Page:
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English / USA Language: English / USA

Hi, my name’s Scott, and I’m your personal guide. Along with MyWoWo, I’d like to welcome you to one of the Wonders of the World: the National Archeological Museum.

The National Archeological Museum in Athens is home to some 11,000 artifacts, collected from numerous archeological sites all over Greece and ranging from prehistorical times to Late Antiquity. It is one of the largest museums in the world, containing the finest collection of Ancient Greek art anywhere.

The artworks of Ancient Greece have influenced not only Roman art, but the whole of Western art – don’t forget that Greece was part of the Roman Empire from 146 BC.

The canons of beauty and harmony of Classical works have formed the base of Western art for over 2000 years, and continue to do so. The grand masters of painting, sculpture and architecture have always taken their inspiration from ancient works, in terms of both shapes and themes, which often depict Greek mythology.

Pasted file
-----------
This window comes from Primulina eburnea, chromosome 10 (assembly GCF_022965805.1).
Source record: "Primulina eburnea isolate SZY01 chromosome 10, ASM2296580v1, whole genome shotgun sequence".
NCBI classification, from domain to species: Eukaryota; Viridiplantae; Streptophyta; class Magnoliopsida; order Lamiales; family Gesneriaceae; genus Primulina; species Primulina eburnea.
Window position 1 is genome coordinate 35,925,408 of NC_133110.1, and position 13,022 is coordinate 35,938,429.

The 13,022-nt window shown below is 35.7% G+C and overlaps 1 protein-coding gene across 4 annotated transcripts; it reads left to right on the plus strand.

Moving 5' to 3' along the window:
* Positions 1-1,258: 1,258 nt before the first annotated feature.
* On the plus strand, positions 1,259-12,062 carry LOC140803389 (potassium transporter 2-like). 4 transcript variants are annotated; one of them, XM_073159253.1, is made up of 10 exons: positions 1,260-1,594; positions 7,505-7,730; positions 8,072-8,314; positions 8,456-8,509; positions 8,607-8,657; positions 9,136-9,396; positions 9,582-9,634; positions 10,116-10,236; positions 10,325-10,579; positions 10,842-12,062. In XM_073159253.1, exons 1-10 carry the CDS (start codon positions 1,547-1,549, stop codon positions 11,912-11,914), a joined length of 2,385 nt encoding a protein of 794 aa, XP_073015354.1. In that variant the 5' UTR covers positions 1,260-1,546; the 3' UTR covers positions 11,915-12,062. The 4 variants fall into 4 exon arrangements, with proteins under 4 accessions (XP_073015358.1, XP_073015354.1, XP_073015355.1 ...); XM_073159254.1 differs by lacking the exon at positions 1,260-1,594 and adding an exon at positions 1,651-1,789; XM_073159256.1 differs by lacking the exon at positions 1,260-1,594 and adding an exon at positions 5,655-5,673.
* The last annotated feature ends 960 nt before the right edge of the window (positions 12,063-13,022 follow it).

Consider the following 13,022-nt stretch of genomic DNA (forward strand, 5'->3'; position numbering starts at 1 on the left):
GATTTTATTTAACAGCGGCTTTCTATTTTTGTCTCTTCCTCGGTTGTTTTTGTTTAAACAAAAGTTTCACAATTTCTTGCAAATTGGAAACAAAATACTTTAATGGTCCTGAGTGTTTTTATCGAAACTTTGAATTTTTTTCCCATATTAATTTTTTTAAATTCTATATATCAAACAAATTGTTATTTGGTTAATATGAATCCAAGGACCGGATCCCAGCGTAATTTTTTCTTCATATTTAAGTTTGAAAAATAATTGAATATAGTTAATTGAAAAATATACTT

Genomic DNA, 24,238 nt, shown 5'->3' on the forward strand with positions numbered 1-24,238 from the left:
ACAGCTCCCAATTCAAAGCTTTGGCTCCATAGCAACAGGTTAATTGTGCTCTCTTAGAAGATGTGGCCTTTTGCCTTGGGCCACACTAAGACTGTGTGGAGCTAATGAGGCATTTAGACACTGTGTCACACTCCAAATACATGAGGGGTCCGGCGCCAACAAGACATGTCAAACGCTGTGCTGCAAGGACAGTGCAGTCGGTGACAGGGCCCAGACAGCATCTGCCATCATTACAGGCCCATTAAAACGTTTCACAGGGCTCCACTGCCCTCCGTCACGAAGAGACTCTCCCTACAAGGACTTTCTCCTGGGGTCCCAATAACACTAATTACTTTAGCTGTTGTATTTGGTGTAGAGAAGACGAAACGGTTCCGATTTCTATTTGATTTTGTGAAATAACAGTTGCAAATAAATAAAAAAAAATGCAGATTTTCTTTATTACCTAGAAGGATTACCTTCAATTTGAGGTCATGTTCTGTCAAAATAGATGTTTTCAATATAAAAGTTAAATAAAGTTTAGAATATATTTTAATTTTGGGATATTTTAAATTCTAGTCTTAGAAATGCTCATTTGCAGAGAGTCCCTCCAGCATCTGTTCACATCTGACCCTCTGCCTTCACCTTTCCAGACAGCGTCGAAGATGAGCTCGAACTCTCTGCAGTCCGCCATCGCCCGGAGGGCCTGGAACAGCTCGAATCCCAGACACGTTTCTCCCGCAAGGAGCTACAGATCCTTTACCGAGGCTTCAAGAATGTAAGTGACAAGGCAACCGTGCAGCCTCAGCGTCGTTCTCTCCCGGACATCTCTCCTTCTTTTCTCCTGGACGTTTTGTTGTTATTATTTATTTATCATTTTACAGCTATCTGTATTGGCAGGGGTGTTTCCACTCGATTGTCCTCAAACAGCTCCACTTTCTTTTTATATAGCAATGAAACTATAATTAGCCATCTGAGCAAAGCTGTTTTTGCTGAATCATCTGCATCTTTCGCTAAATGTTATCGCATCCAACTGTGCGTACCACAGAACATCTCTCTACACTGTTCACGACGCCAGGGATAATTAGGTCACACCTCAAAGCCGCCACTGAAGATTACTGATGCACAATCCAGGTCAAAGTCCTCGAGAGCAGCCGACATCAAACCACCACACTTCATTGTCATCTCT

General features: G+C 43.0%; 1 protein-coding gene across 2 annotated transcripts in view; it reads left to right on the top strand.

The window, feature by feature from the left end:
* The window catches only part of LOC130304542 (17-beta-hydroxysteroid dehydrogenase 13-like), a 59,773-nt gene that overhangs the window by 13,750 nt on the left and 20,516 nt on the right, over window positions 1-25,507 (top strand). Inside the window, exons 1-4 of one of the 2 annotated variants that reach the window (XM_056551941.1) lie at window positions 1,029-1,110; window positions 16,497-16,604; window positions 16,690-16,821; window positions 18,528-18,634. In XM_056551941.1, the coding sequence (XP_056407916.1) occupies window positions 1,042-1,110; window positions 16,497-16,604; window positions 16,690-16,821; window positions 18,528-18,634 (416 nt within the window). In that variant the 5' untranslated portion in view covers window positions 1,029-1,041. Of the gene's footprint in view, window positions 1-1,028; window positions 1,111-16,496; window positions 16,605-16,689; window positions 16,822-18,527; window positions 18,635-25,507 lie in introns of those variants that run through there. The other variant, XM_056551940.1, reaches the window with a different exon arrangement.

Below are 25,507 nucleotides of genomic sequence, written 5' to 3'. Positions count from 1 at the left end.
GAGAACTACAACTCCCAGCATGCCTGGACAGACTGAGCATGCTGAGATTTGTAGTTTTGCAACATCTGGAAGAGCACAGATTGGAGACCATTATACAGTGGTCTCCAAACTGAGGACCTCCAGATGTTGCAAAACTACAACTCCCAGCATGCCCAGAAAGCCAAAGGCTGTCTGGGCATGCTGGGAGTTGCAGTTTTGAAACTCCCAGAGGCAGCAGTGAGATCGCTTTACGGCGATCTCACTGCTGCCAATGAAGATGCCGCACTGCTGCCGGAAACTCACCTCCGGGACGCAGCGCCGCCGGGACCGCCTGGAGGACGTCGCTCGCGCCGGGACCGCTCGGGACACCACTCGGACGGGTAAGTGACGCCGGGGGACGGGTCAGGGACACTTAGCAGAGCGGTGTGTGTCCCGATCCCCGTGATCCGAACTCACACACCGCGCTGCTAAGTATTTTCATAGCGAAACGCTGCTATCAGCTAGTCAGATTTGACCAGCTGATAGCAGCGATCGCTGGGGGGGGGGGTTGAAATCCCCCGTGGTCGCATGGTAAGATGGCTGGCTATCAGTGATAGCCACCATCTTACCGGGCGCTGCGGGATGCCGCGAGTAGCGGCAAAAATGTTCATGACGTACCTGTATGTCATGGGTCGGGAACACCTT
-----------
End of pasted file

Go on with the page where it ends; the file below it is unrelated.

Greece’s first national archeological museum was founded on Aegina in 1829. Thereafter, the collection was scattered over various sites until 1858, when an international architectural competition was announced for the design of the new museum.

Construction work on the building that to this day houses the museum began in 1886 and was completed in 1889 with funds from the Greek government, the Greek Archeological Society and two private donors.

The initial name of the museum was Central Museum, but it was given its current name in 1881 by the Greek prime minister, Trikoupis.

The museum building is in Neoclassical style, reminiscent of the Classical architecture of the temples, partly because at the time it was built, museums were considered temples of culture and art. The edifice has been considerably expanded over the years in order to host a continually growing number of objects. In the early years of the 20th century, a new east wing was built, followed by a further building on two levels, while on the occasion of the 2004 Olympics, the interiors of the museum were completely renovated.


An interesting fact: during the Second World War, the museum was closed and the ancient artifacts were sealed in boxes and buried in secret locations to make sure they were not stolen or destroyed. The museum was thus able to reopen in 1945.

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